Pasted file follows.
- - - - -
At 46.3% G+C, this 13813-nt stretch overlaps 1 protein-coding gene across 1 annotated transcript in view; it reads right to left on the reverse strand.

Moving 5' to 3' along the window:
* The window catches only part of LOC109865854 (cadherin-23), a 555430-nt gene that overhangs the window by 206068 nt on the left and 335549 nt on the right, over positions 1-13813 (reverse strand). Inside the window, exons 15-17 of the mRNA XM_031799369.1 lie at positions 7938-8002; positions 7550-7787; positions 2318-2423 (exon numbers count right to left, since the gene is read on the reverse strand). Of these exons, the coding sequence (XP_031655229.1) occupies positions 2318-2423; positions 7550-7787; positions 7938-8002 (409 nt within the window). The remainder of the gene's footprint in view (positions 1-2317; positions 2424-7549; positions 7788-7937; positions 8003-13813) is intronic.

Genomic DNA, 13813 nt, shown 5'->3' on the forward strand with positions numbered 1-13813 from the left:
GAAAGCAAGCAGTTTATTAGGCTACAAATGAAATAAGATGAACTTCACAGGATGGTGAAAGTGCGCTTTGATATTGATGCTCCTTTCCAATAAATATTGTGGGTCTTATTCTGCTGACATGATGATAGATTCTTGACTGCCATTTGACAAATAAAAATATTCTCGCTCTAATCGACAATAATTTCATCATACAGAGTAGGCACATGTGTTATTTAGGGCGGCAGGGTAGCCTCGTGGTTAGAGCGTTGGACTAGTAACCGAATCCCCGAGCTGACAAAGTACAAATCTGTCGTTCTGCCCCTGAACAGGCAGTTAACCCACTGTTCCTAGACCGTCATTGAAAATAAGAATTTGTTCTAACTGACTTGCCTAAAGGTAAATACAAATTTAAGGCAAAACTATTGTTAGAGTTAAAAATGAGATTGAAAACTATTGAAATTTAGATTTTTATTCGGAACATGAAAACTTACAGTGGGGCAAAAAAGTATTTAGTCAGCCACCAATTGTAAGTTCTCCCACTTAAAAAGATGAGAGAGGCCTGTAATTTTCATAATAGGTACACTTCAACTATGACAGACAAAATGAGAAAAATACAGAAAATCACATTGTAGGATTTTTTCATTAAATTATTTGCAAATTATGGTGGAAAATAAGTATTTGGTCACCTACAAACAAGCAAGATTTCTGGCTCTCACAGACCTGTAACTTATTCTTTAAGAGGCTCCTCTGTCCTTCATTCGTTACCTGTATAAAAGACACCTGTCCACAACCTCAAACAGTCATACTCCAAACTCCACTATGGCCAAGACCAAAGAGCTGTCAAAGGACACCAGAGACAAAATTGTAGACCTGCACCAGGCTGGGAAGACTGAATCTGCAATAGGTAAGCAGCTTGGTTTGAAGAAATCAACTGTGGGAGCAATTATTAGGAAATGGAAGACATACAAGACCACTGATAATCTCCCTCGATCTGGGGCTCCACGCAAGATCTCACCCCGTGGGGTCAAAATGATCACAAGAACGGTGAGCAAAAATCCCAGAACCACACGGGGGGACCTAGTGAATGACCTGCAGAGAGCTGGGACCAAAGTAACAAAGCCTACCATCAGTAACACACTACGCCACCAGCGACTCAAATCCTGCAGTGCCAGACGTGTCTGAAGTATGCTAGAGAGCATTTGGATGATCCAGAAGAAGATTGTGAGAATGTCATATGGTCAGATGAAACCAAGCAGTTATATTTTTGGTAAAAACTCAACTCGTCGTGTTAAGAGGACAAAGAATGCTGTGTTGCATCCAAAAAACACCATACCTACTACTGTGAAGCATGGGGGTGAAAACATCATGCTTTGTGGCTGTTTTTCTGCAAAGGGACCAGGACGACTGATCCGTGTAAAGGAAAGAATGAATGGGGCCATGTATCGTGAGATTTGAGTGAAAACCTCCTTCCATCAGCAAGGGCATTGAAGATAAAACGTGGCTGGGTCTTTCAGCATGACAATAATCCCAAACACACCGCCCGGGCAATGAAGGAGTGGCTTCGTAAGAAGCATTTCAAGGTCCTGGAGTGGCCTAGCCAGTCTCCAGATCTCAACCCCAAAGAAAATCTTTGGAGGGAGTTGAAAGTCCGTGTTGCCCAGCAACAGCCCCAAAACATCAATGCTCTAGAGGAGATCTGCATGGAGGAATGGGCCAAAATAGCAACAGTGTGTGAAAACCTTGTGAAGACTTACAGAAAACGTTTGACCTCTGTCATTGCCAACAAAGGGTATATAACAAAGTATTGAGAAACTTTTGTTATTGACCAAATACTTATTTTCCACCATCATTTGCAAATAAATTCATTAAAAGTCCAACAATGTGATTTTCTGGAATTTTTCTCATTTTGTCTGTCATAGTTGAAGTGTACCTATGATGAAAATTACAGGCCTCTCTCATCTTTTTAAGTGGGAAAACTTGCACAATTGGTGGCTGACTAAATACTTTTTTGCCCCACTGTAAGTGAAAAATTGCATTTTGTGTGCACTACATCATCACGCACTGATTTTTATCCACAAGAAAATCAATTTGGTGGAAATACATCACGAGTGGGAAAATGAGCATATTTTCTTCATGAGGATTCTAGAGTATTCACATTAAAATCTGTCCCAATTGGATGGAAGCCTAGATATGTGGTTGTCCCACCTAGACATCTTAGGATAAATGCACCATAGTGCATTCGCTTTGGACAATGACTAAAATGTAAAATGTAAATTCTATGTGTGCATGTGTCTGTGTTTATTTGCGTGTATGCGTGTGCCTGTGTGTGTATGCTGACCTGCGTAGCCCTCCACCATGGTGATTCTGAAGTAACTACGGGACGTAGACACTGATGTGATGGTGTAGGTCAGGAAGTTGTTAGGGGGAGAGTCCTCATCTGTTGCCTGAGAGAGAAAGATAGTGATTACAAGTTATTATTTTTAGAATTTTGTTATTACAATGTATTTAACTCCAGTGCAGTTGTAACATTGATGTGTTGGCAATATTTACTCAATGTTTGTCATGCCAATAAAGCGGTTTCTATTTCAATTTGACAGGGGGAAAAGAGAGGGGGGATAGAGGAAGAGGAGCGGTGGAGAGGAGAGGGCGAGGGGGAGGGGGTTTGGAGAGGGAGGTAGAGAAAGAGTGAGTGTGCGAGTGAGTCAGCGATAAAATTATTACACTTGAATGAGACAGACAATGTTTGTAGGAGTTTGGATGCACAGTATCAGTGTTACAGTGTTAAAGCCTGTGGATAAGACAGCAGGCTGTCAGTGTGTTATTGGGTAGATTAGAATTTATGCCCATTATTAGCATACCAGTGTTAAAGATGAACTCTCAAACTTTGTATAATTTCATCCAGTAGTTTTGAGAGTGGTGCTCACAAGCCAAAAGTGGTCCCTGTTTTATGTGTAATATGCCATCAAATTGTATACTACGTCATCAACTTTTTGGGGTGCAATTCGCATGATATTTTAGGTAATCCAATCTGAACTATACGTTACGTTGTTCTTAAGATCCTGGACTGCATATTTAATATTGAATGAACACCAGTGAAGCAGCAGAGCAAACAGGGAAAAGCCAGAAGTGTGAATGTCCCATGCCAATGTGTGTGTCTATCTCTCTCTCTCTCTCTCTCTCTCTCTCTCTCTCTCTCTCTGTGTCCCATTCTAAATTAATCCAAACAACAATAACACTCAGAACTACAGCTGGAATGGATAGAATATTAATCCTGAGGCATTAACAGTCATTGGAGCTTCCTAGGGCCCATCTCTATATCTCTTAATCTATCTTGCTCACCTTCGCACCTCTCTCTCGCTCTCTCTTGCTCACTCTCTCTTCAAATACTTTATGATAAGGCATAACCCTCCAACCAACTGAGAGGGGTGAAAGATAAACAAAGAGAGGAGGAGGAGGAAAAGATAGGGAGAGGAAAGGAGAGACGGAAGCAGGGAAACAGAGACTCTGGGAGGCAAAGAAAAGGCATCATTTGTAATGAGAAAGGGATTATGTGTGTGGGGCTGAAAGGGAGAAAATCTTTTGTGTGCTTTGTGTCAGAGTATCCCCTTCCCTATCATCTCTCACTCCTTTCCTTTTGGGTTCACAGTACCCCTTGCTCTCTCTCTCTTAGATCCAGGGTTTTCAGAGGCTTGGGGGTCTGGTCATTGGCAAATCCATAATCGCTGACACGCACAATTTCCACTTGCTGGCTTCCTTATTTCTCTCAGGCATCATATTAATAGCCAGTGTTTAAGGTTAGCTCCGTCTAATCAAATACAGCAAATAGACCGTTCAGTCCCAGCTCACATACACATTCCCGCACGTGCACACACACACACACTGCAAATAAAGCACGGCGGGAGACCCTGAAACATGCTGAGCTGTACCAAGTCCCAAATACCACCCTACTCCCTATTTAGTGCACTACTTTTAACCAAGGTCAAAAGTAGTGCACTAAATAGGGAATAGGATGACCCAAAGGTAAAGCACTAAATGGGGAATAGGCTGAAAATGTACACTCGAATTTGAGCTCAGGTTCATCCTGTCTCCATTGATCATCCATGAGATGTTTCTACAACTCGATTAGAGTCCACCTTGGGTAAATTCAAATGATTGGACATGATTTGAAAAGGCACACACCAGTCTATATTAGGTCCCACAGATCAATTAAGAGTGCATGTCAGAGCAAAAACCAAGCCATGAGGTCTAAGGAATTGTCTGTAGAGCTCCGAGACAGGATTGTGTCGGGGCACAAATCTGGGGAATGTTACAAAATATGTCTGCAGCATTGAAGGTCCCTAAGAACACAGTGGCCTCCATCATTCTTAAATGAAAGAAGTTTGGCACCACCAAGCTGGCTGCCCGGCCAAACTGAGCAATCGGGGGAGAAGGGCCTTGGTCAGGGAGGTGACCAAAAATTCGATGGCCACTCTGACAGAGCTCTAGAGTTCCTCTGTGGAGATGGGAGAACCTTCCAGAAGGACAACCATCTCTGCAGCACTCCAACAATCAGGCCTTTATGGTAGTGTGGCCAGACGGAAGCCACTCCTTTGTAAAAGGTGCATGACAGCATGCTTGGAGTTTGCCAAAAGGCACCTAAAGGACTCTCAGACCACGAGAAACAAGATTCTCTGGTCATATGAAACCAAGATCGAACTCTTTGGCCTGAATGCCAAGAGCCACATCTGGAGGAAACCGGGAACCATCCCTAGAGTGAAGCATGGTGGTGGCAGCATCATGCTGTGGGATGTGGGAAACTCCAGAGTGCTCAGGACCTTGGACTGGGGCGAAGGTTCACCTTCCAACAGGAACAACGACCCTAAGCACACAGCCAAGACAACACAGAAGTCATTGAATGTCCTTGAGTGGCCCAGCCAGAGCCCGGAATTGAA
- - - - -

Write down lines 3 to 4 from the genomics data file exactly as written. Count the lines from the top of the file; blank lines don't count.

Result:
* The window catches only part of LOC109865854 (cadherin-23), a 555430-nt gene that overhangs the window by 206068 nt on the left and 335549 nt on the right, over positions 1-13813 (reverse strand). Inside the window, exons 15-17 of the mRNA XM_031799369.1 lie at positions 7938-8002; positions 7550-7787; positions 2318-2423 (exon numbers count right to left, since the gene is read on the reverse strand). Of these exons, the coding sequence (XP_031655229.1) occupies positions 2318-2423; positions 7550-7787; positions 7938-8002 (409 nt within the window). The remainder of the gene's footprint in view (positions 1-2317; positions 2424-7549; positions 7788-7937; positions 8003-13813) is intronic.

Genomic DNA, 13813 nt, shown 5'->3' on the forward strand with positions numbered 1-13813 from the left: